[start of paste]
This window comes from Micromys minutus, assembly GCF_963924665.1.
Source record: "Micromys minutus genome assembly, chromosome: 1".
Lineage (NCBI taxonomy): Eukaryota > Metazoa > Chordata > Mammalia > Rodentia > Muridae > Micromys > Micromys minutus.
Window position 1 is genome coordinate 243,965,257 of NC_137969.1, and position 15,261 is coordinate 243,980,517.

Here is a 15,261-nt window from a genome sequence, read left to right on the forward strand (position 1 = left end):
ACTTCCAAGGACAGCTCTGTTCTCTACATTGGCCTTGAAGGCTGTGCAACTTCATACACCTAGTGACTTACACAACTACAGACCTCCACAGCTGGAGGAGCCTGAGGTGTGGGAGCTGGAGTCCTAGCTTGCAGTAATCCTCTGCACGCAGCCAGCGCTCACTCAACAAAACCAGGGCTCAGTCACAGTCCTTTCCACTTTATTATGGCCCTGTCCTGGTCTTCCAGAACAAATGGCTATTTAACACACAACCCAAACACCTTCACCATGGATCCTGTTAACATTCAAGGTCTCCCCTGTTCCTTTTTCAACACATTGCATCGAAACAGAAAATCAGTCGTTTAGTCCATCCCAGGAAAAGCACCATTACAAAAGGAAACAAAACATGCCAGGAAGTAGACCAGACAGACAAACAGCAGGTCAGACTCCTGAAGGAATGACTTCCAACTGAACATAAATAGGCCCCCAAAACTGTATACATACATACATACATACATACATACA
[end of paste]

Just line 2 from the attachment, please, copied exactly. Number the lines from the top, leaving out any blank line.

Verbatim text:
Source record: "Micromys minutus genome assembly, chromosome: 1".